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WhatsApp Explains What Will Happen When Users Don’t Accept Its Privacy Changes

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whatsapp explains what will happen when users don't accept its privacy changes

WhatsApp’s updated Privacy Policy has been causing a lot of anger and confusion among the Facebook-owned instant messaging and voice-over-IP service since it has been released on January 4. Now, WhatsApp has finally explained what will happen to users who don’t accept it.

The new Privacy Policy states, among other things, that WhatsApp receives information from other Facebook companies and provides information to other Facebook companies.

“We may use the information we receive from them, and they may use the information we share with them, to help operate, provide, improve, understand, customize, support, and market our Services and their offerings, including the Facebook Company Products.”

TechCrunch was the first to reveal that WhatsApp plans to give users some time to review the changes before forcing them to make a decision whether to accept it or not. A newly created FAQ page makes it clear that users have until May 15 to accept the Privacy Policy updates.

Those who fail to meet the deadline won’t lose their WhatsApp account, but they won’t be able to use it to its full extend either. Instead, they will only be able to receive calls and notifications — not actually read or send messages from the app.

The accounts of users who don’t accept after May 15 will be considered to be inactive, which automatically triggers a 120-day countdown to account deletion. Once deleted, WhatsApp accounts can’t be restored.

Also Read: Spotify Is Now Available In 80+ Additional Countries

If you don’t want to accept the new Privacy Policy and allow WhatsApp to share your personal information with other Facebook companies, your best bet is to use an alternative instant messaging and voice-over-IP service.

For example, Telegram makes it possible for users to easily migrate their chat history from WhatsApp, and it has a far more user-respecting Privacy Policy to boot. Other WhatsApp alternatives worth considering include Signal, Viber, Discord, and Threema, just to name a few.

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Stripe Enters The Middle East With Its UAE Launch

Stripe will initially only be available to UAE businesses, allowing them to accept online payments, make payouts, mitigate fraud, and attract customers from around the world.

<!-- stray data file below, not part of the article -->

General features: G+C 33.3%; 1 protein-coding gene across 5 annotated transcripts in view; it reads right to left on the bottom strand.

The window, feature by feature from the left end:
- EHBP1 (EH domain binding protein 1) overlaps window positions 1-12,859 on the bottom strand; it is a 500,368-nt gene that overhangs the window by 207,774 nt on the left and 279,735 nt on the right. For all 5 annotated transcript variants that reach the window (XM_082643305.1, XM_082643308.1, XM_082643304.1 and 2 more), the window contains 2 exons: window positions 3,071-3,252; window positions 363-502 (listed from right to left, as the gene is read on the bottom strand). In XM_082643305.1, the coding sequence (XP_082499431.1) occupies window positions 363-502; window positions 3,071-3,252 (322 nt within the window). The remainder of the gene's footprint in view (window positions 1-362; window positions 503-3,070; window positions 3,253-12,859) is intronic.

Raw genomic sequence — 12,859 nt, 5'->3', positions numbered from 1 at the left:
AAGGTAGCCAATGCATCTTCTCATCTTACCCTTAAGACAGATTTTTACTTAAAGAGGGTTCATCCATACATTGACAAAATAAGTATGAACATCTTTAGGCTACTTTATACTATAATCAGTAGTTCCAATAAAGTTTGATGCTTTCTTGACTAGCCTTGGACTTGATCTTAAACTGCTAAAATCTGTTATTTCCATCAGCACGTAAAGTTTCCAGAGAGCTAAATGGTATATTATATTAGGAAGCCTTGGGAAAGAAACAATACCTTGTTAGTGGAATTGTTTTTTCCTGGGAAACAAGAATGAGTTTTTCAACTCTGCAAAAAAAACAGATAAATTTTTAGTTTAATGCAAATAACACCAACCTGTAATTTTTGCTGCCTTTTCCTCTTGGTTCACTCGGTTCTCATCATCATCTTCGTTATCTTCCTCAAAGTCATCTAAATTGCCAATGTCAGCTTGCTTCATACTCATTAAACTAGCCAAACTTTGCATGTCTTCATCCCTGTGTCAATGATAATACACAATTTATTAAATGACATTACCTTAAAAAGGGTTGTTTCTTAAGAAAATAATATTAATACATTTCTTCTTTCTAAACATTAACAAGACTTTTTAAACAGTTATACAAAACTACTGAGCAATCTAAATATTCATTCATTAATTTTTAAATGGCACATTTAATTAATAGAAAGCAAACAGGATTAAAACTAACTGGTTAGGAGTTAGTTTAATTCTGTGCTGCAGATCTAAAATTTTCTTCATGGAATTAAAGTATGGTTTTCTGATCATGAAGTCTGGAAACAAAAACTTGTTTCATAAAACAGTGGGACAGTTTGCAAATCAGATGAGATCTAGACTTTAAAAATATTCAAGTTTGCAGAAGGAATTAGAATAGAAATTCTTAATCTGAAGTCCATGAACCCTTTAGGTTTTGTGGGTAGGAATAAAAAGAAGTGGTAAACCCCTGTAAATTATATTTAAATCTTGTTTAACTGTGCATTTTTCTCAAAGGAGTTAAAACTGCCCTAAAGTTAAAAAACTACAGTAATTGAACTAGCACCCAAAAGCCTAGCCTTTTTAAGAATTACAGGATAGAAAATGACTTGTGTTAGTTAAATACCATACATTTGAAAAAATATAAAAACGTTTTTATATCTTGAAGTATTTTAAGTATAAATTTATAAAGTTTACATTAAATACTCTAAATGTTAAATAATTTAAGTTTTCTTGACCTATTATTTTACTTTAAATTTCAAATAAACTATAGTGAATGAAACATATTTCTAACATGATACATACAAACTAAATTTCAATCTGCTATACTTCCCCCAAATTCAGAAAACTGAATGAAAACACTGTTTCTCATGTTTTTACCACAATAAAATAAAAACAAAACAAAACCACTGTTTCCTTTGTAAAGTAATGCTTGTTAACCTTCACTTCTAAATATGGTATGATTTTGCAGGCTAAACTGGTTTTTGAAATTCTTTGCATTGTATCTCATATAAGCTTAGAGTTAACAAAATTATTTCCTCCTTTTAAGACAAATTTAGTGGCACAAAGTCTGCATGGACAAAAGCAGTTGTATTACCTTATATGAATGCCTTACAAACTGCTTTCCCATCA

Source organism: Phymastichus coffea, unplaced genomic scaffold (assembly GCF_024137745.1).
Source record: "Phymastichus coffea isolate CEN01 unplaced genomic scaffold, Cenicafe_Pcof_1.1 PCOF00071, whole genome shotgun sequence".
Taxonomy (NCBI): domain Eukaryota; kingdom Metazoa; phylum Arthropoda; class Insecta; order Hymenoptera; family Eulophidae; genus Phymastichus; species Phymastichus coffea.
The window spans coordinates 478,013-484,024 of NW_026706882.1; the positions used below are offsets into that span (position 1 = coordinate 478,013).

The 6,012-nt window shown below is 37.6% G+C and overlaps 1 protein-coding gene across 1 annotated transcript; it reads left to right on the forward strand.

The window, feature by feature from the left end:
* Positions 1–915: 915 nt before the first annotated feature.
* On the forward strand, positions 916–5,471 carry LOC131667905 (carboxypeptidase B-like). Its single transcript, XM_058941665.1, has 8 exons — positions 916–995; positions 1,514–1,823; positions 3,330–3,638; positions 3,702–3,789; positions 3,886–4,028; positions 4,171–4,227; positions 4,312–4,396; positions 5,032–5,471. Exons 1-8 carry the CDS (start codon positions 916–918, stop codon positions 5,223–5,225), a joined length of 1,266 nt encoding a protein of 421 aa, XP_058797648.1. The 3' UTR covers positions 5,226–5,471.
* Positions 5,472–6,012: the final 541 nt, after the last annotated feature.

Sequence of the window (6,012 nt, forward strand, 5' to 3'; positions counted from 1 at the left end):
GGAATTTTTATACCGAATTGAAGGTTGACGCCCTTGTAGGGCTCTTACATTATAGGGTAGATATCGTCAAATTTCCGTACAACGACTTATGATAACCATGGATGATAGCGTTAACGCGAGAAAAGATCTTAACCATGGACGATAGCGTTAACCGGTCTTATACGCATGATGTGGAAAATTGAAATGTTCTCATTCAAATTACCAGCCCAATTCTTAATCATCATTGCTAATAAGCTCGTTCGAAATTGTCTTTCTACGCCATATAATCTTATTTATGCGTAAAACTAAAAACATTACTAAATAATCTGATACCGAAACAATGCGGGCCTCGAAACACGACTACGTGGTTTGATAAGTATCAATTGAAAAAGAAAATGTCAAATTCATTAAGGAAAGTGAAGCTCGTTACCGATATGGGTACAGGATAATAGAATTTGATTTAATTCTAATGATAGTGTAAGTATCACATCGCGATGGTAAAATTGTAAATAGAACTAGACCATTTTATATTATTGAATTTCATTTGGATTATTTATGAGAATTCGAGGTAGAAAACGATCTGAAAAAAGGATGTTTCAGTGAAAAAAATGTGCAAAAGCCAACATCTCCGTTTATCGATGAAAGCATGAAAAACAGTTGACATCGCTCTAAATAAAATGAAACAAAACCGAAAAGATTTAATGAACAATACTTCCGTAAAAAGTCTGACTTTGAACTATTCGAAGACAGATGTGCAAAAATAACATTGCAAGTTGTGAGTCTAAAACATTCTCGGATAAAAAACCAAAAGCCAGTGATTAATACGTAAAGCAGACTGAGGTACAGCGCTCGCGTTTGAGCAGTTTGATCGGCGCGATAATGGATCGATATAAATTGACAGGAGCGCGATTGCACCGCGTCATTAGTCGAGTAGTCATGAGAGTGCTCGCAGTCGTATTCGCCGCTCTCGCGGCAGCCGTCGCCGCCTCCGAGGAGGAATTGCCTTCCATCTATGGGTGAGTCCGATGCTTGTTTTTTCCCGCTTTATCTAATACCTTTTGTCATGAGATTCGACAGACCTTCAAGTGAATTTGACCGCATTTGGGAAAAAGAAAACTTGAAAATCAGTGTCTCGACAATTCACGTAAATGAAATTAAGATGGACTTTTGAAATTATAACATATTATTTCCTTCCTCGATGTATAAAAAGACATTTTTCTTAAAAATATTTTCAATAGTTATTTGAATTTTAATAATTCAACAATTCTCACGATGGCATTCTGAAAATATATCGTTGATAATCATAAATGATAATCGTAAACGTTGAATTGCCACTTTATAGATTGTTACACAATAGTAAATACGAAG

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stripe enters the middle east with its uae launch

Stripe, a provider of online payment processing for internet business, has finally expanded to the Middle East with its official launch in the United Arab Emirates. The Irish-American company also opened an office in Dubai Internet City, allowing it to be closer to its new customer base.

At first, Stripe will only be available to UAE businesses, allowing them to accept online payments, make payouts, mitigate fraud, and attract customers from around the world.

“The UAE is a thriving hub for technology, supported by strong investor appetite, internet-savvy consumers, and an open, innovative ecosystem of business leaders and entrepreneurs,” said Matt Henderson, EMEA Business Lead at Stripe. “Our launch today also means we can now connect our global user base to the Gulf, enabling them to seamlessly expand their operations in the region.”

stripe launches in the united arab emirates

Stripe Newsroom

Stripe’s entry into the Middle East market comes just weeks after its latest round of funding, which has resulted in the company’s value jumping up to $95 billion and making it one of the most valuable fintech companies in the world.

The UAE is the perfect entry point for the online payment processing provider because the total value of digital payment transactions in the gulf country has doubled in the last two years alone, reaching $18.5 billion in 2020. If the UAE remains on the current growth trajectory, its e-commerce sector is expected to add nearly another $10 billion over the next two years.

Also Read: Sarwa Helps UAE Residents Easily Invest In Global Stocks

Another factor that makes the UAE such an ideal expansion point is the fact that accepting online payments in the country has historically been incredibly challenging. Stripe provides a straightforward setup process and developer-friendly APIs, making it easy for companies of all sizes to improve their online presence.

Last year, Stripe launched in the Czech Republic, Hungary, Romania, Bulgaria, Cyprus, and Malta. The company also expanded into Africa via Nigeria technology startup Paystack. In total, Stripe currently processes hundreds of billions of dollars each year.

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